Economics is often considered as a "social science," but the discipline does not behave as a science, where competing views are seriously debated, and practitioners are truth-seekers above all, open-minded to new perspectives and paradigms. Curiously, alternative views of what economics is and ought to be are highly fragmented and seldom debated. The purpose of this "frontier frame" is to display the growing literature of alternatives, so as to encourage more discussion, debate, and integration.   A new and appropriate economics construct is certainly one of the "evolutionary ideas that can spur our collective progress" (CADMUS Vision Statement) and, arguably, the keystone construct. But how do we decide on what it should be?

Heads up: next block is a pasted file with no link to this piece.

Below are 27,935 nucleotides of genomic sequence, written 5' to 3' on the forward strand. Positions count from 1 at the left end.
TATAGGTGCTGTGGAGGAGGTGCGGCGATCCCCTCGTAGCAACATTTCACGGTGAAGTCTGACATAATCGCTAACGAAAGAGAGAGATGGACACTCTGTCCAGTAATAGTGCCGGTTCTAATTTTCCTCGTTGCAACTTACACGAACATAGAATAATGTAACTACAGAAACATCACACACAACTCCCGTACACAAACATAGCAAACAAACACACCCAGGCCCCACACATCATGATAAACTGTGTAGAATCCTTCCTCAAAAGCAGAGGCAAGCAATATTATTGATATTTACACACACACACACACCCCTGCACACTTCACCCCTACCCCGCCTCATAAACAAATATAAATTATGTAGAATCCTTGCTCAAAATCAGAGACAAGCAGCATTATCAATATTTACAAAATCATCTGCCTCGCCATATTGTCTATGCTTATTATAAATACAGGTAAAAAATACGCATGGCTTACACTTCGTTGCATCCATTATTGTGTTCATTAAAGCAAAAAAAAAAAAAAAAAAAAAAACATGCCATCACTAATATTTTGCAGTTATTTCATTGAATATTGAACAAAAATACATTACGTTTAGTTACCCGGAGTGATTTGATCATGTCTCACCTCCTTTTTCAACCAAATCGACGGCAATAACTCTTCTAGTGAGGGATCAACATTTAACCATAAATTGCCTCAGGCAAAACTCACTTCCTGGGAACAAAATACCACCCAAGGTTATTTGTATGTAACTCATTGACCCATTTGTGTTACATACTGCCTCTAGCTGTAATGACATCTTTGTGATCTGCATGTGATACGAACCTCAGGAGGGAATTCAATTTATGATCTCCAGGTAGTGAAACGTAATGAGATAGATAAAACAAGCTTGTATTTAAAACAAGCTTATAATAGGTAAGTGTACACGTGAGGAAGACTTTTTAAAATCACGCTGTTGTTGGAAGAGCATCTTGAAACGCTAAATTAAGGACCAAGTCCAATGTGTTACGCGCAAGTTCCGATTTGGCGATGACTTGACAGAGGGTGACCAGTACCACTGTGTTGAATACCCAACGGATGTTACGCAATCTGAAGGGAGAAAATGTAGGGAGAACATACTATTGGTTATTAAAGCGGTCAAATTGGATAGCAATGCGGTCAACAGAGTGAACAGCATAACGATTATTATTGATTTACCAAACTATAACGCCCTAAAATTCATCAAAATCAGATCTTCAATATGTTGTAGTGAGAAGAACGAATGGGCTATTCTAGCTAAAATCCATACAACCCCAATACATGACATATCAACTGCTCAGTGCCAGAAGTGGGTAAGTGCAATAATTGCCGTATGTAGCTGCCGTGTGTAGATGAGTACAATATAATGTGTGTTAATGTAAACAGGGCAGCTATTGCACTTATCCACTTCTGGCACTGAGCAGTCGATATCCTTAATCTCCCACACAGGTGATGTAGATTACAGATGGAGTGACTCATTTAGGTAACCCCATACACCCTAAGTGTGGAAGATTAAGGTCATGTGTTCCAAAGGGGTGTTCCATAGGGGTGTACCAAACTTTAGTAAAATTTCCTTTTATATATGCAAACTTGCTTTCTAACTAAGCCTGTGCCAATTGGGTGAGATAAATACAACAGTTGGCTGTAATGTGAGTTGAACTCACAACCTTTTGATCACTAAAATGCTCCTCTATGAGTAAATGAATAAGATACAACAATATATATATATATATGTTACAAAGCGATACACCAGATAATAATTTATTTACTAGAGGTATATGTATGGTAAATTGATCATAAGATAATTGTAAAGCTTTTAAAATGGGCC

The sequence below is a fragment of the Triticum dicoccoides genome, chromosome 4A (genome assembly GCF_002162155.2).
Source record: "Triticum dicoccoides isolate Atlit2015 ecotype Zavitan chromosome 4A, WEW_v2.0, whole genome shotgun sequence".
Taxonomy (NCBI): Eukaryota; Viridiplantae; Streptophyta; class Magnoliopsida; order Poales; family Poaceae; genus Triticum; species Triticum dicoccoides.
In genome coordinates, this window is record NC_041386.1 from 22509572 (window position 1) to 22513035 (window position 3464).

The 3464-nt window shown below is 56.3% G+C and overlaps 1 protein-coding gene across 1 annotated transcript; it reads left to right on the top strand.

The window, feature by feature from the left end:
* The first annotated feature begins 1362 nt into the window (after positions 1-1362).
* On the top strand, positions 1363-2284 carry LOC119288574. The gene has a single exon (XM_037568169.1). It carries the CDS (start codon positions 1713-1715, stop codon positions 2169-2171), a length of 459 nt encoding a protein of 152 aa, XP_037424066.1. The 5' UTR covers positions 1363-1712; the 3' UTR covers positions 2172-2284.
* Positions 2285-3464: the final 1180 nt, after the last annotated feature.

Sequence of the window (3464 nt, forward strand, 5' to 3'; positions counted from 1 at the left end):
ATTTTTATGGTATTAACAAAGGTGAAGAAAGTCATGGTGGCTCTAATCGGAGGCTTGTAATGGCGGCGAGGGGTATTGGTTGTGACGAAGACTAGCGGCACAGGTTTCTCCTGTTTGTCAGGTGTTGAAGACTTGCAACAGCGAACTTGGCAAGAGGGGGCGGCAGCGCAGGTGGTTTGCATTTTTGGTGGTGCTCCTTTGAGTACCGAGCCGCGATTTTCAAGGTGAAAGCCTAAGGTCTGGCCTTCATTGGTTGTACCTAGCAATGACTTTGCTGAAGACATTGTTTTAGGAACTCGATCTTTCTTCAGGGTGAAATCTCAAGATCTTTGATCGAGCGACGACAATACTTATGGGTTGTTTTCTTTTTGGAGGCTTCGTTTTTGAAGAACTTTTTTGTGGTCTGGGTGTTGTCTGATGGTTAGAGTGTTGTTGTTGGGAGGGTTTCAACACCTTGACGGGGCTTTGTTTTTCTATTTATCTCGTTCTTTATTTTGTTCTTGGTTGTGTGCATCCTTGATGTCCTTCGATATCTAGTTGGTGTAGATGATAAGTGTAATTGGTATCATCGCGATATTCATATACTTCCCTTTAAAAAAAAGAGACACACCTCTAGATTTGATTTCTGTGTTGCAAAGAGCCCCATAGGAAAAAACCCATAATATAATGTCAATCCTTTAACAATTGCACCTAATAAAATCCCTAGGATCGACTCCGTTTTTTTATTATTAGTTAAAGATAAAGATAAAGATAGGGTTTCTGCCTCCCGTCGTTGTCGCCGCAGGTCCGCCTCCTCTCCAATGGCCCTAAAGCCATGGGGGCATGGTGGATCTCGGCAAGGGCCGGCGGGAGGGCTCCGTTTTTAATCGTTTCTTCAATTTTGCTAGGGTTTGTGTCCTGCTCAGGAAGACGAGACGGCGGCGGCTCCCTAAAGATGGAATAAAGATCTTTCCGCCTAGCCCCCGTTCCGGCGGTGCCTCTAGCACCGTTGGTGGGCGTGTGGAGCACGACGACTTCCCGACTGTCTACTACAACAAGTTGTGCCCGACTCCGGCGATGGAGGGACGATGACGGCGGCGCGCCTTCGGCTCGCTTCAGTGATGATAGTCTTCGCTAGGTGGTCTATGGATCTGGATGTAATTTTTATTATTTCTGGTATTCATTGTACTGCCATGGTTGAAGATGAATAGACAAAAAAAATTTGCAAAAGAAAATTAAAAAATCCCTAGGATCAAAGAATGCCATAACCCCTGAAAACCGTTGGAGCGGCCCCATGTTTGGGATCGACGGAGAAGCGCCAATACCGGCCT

The economics of the industrial era and the 20th century is not appropriate to the 21st century service economies, where human capital and natural capital are--and should be--increasingly valued, and estimates of "wealth," national product, and human happiness and satisfaction are increasingly questioned. On the negative side, the world economy and the world environment have been gravely damaged by bad economic ideas in high places, especially simplistic and idealized "free market" economics that brought on the ruinous Great Recession of recent years, and equally simplistic measures of Gross Domestic Product that omit many fundamental components of wealth, as well as activities such as pollution and war that diminishes wealth.